A dispatch for the “Arguing the World” blog at Dissent magazine.
Published in Dissent.
Well, 2011, it’s been nice. But I think we’ve worked enough already. In any case, we’ve already made enough money. Time to call it a year.
This is a ridiculous idea, right? Yet, as the Canadian Financial Post reported at the beginning of the week, “Top CEOs will have earned average workers’ full annual pay by 2:30 p.m. today.” The “today” in question was Monday, January 3, the first business day of the year. Here’s their explanation:
“Canada’s best-paid chief executives earned 155 times the average income earner during the darkest days of the recession, the Canadian Centre for Policy Alternatives said in a report Monday.
Declaring that those 100 chief executives were “recession proof,” the think tank said they earned an average of $6.6 million in 2009 compared with $42,988 for the average Canadian.
That means by 2:30 p.m. Monday, the first working day of the year, those CEOs will have earned the full year’s wage of the average Canadian, said Hugh Mackenzie, the author’s study and research associate for the centre.
The discrepancy is almost 50 per cent higher than just over a decade ago, in 1998, when CEOs took home an average pay 104 times higher than the average wage earner, the centre said.”
“Even that extraordinary number understates the real story,” Mackenzie wrote. “Thanks to a change in corporate reporting introduced in 2008, we only have a conservative statistical estimate of the stock options that make up about one third of CEOs’ 2009 pay. The public will never know how much these CEOs actually got paid in 2009.
I’m not sure how the Canadian Centre for Policy Alternatives, when producing this brilliant bit of PR, crunched the numbers to come up with the exact time of 2:30 p.m. on January 3. However, their general point stands. And, in fact, the situation is even worse in the United States. Here, as the AFL-CIO has tracked, the average compensation for a Fortune 500 CEO is $9.25 million per year. Even if we grant that these businesspeople are workaholics putting in seventy-hour workweeks and taking no vacation, that comes to $2,541 for every hour they labor.
Calling it quits after the first week of January, these American CEOs would each be able to take home an annual income of over $177,000.
Whether the world would be worse off if they did check out for the rest of the year is a debatable point. As CNN Money has noted, not all of the companies run by the top-twenty-earning CEOs were even profitable. For example, in 2009 Johnson & Johnson experienced its first annual sales decline in seventy-six years, yet its CEO, William Weldon, was nevertheless paid $22.8 million, in large part for making “difficult personnel decisions.” (Translation: firing as many as 8,000 workers.)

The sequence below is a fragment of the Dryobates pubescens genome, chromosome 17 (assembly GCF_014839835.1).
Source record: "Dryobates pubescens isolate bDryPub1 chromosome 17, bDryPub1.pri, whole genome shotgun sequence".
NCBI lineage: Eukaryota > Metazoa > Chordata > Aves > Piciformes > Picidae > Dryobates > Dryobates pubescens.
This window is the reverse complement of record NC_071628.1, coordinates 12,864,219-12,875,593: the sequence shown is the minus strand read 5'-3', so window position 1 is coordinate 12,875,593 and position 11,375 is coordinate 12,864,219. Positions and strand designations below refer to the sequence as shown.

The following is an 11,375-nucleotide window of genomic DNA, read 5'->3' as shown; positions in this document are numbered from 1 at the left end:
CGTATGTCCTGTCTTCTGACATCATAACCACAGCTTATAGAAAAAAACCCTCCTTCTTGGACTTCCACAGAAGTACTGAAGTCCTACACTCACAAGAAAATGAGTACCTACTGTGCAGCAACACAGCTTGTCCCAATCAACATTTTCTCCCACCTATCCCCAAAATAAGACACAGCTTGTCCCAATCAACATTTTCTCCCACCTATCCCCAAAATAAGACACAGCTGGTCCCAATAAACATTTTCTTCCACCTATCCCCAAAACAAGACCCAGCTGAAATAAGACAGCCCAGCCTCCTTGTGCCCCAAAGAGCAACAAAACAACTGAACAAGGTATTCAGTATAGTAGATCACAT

Of course, even these Fortune 500 CEOs are not making money very quickly by the standards of the financial sector. The New York Times reported that the top twenty-five hedge fund managers made $25.3 billion between them in 2009, with George Soros personally raking in $3.3 billion. That’s $8.2 million per day.
It goes without saying that, while the incomes of the rich may be “recession proof,” that is not the case for the wages of the rest of us. But a lot of people don’t realize that this is not just a result of the recession of the past couple years. Over the last several decades, as earnings at the very top have skyrocketed, incomes for those outside of the top 20 percent have been basically stagnant, with productivity gains not translating into wage increases. And we are working ever more hours just to stay afloat.
I have written a couple times before about Take Back Your Time Day, which takes place on October 24 each year. The notion behind this holiday is that if working hours in the United States were on par with those in Germany, the Netherlands, or Norway, then, come October 24, we’d be able to take the rest of the year off.
If you don’t want to use those other countries as points of comparison, that date could be adjusted. Economist Juliet Schor explains that “the average worker [in the U.S. was] putting in 204 more hours in 2006 than in 1973.” That’s a full five weeks of extra work per year. If Americans just worked the same amount they did in the early 1970s, we’d be able to finish up our working year on about November 25. This would mean turning the entire month of December into a glorious annual sabbatical. Or we could spread the free time out over the entire year. (Three Fridays off per month, anyone?) The result: a far more reasonable balance between work, family, and leisure—a standard of life that used to be widely enjoyed in this country.
Certainly, that’s not as sweet as being able to take your hard-earned week’s pay of $177,000 and clocking out from now until 2012. But it’s something the rest of us can dream of—and demand.